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Fractures in the craniofacial region are a serious problem in terms of treatment. The most reasonable solution is the use of individual implants dedicated to a specific patient. The aim of this study was to develop the implant system specifically for treatment of the orbital floor defects of blowout fractures of maxillofacial region, using polypropylene yarn and bone cement. Three types of bone cement were used to fix the polypropylene yarn: unmodified, antibiotic-loaded, and modified with nanometals. The following research was carried out: selection of cement production parameters, assessment of the curing time, measurement of polymerization temperature, an analysis of microstructure and surface topography, evaluation of wettability, measurement of microhardness, and studies of bactericidal effectiveness. The research confirms the possibility of using bone cement and polypropylene yarn for an individual implant, dedicated to the fractures treatment in the maxillofacial region. Moreover, the bactericidal properties of the proposed modifications for bone cement have been verified; hence, bioactive cements are recommended for use in the case of infectious complications.
This article was published in the following journal.
Name: Journal of biomedical materials research. Part B, Applied biomaterials
Orbital blow out fracture is a common disease in emergency department and a delay or failure in diagnosis can lead to permanent visual changes. This study aims to evaluate the ability of an automatic ...
Fractures of the orbital floor represent a common yet difficult to manage sequelae of craniomaxillofacial trauma. Repair of these injuries should be carried out with the goal of restoring normal orbit...
Orbital blowout fractures can easily lead to defects of the orbital wall. In order to restore the continuity of the bone wall and avoid a series of clinical symptoms caused by orbital contents herniat...
Orbital floor fractures are common injuries treated by multiple surgical subspecialties. Controversy exists regarding the operative indications. This study sought to correlate radiographic characteris...
Possibilities for the reconstruction of orbital floor fractures have been extensive for years with regard to materials, methods and differential indications and are inconsistent worldwide. With the sp...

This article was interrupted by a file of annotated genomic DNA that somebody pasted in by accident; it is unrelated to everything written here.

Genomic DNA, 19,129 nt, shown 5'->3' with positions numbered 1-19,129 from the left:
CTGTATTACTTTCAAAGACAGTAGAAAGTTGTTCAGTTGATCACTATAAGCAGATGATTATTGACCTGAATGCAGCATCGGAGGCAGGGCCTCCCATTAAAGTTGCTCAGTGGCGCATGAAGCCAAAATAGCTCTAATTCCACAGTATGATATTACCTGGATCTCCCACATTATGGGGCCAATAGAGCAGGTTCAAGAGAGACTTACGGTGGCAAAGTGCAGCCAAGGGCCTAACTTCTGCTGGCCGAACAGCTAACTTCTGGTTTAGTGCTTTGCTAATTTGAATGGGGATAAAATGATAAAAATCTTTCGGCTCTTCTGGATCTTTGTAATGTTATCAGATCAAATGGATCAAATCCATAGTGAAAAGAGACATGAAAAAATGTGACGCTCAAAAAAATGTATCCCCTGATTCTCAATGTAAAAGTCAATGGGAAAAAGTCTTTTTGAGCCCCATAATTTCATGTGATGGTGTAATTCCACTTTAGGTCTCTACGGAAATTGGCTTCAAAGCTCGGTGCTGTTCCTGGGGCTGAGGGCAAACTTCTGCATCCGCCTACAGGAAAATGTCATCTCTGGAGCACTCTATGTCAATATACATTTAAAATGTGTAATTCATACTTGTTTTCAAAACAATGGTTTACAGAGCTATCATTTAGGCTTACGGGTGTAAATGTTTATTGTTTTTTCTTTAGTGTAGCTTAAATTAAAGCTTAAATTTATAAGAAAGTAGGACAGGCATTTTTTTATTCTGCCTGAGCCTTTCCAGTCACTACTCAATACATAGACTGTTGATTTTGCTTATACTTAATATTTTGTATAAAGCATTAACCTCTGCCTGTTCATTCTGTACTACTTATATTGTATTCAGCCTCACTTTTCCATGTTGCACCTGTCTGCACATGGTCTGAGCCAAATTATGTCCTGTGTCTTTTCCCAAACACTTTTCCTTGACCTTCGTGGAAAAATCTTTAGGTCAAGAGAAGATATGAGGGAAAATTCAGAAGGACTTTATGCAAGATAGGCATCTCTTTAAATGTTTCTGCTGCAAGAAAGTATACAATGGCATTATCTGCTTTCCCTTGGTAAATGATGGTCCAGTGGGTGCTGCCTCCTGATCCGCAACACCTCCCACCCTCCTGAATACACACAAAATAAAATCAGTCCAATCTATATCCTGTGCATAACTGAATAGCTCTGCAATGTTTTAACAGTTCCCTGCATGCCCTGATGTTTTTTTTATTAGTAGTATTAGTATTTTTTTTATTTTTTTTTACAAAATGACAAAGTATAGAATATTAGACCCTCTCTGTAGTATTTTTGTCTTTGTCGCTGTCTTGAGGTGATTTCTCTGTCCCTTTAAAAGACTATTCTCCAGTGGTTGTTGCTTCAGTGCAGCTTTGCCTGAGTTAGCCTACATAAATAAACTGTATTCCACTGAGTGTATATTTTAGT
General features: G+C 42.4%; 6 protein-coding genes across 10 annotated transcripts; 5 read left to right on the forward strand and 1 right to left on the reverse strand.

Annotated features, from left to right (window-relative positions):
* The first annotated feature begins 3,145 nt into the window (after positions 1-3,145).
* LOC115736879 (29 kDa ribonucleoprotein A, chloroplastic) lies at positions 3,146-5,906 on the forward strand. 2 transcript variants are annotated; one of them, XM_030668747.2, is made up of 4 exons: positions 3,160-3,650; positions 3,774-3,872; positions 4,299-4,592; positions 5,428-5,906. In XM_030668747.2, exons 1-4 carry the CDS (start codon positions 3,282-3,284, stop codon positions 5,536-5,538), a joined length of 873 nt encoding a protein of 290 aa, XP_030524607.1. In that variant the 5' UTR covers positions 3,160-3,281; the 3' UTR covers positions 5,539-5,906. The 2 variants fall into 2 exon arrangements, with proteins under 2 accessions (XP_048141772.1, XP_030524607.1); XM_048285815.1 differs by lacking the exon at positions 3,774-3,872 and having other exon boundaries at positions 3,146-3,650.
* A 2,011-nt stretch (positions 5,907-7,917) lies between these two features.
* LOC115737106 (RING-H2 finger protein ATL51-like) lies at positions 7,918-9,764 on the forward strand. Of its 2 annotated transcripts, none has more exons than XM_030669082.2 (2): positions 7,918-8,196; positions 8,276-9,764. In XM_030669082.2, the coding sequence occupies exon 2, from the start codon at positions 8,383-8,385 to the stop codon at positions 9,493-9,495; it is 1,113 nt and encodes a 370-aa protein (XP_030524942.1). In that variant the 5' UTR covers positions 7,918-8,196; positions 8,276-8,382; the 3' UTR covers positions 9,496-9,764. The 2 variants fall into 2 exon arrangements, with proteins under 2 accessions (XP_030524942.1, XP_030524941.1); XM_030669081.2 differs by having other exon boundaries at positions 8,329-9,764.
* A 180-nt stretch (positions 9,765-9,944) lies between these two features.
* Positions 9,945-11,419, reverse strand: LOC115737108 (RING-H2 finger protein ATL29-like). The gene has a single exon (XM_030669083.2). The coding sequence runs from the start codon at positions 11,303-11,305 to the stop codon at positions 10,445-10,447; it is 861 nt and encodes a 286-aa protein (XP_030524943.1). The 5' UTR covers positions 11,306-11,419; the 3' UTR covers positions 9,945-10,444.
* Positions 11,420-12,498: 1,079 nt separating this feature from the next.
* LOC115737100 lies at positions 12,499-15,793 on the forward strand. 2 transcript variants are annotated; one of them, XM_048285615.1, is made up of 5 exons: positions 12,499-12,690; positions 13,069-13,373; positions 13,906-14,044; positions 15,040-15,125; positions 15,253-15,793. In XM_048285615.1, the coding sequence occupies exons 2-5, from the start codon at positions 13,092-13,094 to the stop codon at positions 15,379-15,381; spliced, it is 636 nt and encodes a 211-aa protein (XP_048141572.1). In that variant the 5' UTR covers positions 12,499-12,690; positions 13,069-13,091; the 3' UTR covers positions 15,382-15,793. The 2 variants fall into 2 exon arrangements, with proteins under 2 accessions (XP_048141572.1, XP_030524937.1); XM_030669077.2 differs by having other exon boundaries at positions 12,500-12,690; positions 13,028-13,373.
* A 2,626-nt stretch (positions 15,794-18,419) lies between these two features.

It is a prospective study to evaluate the use of resorbable plates for the repair of blow out orbital floor fractures over a follow up period of one year at both cosmetic and functional le...
Bioactive fibre-reinforced composite implant is used for reconstruction of skull bone defects and orbital floor defects. Functional and aesthetic outcome is assessed by patient and doctor...
Hypothesis: Polycaprolactone / Tricalcium Phosphate Orbital (PCL / TCP) Implant is as effective in the reconstruction of the Orbital walls as Titanium Mesh implant. In this study we will...
Accuracy of posttraumatic orbital reconstruction of the meidal orbital wall and/or floor is better with preoperatively preformed orbital implants than with non-preformed orbital implants.
Aim of this study is to assess the efficacy of endoscopic trans-maxillary surgical approach versus traditional trans-orbital surgical approach (control group) in orbital blow out fractures...
Rounded objects made of coral, teflon, or alloplastic polymer and covered with sclera, and which are implanted in the orbit following enucleation. An artificial eye (EYE, ARTIFICIAL) is usually attached to the anterior of the orbital implant for cosmetic purposes.
Fractures of the bones in the orbit, which include parts of the frontal, ethmoidal, lacrimal, and sphenoid bones and the maxilla and zygoma.
A ready-made or custom-made prosthesis of glass or plastic shaped and colored to resemble the anterior portion of a normal eye and used for cosmetic reasons. It is attached to the anterior portion of an orbital implant (ORBITAL IMPLANTS) which is placed in the socket of an enucleated or eviscerated eye. (From Dorland, 28th ed)
Transverse sectioning and repositioning of the maxilla. There are three types: Le Fort I osteotomy for maxillary advancement or the treatment of maxillary fractures; Le Fort II osteotomy for the treatment of maxillary fractures; Le Fort III osteotomy for the treatment of maxillary fractures with fracture of one or more facial bones. Le Fort III is often used also to correct craniofacial dysostosis and related facial abnormalities. (From Dorland, 28th ed, p1203 & p662)
A CATHETER-delivered implant used for closing abnormal holes in the cardiovascular system, especially HEART SEPTAL DEFECTS; or passageways intentionally made during cardiovascular surgical procedures.
Dentistry is the study, management and treatment of diseases and conditions affecting the mouth, jaw, teeth and their supporting tissues (Oxford Medical Dictionary) The work of a dentist ranges from regular patient check-up to orthodontics and surgery....
Osteoporosis is a disease in which the bones become extremely porous, are subject to fracture, and heal slowly, occurring especially in women following menopause and often leading to curvature of the spine from vertebral collapse. Follow and track&n...